Sundance 2019 Finally Looks Like the Future, But Will Audiences Embrace It? — Analysis

Sundance 2019 Finally Looks Like the Future, But Will Audiences Embrace It? — Analysis
For 34 years, Robert Redford opened the Sundance Film Festival with a freewheeling press conference in which he juggled questions from the press. This year, after a brief introduction, he stepped aside to let the programming staff handle the hard part. The move had symbolic resonance: Redford is the Sundance’s founder and figurehead, but the festival’s reputation has evolved far beyond the long-standing appeal of the white male artist. So has the lineup.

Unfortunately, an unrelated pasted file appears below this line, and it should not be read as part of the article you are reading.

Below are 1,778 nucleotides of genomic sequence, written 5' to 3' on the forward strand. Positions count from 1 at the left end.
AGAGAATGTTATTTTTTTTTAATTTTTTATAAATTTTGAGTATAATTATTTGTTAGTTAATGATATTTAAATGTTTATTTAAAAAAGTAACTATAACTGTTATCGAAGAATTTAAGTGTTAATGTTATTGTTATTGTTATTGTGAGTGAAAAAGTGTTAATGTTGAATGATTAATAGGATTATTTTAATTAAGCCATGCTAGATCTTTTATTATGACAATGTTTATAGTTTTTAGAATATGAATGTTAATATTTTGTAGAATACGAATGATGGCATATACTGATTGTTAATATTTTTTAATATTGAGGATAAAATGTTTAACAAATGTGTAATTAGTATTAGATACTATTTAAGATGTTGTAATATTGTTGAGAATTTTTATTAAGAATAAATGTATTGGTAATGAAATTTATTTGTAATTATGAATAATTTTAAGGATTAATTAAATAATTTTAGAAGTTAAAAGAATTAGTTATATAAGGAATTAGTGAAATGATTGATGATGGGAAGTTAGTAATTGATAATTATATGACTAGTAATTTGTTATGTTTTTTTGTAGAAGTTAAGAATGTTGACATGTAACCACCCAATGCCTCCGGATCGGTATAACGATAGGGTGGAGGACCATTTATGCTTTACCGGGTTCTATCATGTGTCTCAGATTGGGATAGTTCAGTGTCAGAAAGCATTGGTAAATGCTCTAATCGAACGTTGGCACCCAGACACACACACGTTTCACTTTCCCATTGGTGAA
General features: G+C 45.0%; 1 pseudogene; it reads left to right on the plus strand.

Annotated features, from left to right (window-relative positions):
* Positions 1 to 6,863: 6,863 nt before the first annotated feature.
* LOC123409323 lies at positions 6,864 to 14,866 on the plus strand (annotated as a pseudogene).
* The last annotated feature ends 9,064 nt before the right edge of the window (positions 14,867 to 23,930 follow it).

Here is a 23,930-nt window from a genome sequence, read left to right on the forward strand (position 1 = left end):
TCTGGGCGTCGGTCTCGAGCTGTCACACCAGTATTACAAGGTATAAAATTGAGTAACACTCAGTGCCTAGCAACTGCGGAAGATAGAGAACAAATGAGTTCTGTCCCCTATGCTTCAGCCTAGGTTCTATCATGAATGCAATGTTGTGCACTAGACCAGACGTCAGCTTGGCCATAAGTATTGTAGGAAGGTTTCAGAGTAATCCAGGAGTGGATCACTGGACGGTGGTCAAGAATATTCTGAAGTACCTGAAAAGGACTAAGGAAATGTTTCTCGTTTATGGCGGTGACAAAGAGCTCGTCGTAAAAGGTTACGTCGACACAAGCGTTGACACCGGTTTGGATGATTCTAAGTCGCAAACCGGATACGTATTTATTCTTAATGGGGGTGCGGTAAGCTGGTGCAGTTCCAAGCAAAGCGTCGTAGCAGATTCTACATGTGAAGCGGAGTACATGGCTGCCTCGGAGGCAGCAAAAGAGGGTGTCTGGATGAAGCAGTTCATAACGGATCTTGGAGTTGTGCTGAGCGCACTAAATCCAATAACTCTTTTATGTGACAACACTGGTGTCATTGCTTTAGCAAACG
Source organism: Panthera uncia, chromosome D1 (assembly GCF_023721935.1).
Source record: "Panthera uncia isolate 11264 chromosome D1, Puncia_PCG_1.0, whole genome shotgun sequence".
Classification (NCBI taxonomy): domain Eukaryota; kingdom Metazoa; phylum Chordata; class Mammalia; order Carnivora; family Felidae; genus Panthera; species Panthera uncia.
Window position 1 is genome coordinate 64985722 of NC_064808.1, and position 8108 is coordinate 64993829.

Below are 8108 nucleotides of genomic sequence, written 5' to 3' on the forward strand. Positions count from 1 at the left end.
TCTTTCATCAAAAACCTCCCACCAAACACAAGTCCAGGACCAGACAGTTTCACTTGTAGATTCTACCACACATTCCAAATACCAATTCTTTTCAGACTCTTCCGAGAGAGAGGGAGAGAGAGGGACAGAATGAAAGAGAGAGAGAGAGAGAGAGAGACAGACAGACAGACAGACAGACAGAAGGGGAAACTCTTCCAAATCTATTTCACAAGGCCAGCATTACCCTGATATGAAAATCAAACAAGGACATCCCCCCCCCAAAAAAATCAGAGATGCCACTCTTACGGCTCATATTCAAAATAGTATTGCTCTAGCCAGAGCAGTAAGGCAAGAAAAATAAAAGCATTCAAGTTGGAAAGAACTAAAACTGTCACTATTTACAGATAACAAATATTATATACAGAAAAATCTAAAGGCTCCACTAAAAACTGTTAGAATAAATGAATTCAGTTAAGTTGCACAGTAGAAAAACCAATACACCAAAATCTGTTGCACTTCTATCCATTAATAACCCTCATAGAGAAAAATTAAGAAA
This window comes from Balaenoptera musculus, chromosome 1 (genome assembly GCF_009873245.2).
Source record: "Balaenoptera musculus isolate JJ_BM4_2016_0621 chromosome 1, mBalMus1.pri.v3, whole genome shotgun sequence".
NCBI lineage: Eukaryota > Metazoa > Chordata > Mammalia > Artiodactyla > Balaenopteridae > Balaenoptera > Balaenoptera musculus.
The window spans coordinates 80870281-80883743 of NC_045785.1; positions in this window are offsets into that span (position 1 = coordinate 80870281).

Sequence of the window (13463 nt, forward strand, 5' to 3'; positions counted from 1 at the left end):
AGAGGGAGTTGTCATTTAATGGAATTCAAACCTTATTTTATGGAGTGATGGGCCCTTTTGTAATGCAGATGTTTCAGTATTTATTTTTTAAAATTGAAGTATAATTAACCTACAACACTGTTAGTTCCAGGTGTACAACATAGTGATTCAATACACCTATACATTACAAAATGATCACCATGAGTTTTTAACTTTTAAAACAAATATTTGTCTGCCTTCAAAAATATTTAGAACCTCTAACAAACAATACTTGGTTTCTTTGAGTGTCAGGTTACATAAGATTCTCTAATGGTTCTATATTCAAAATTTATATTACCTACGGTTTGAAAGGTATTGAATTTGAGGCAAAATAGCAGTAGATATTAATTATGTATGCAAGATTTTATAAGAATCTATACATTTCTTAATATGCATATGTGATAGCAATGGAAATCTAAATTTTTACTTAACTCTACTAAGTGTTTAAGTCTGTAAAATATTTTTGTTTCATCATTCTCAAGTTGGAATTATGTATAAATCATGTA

Thirty years ago, Steven Soderbergh created the Sundance breakout with “Sex, Lies, and Videotape;” a decade later, the honor fell to Darren Aronofsky with “Pi.” While those success stories remain key aspects of the festival’s mythology, they don’t carry the same charge for audiences, or for the marketplace.

However, Sundance remains vital. Reflecting the concerns of the industry as a whole, the festival has moved beyond the notion of diversity as a buzzword to
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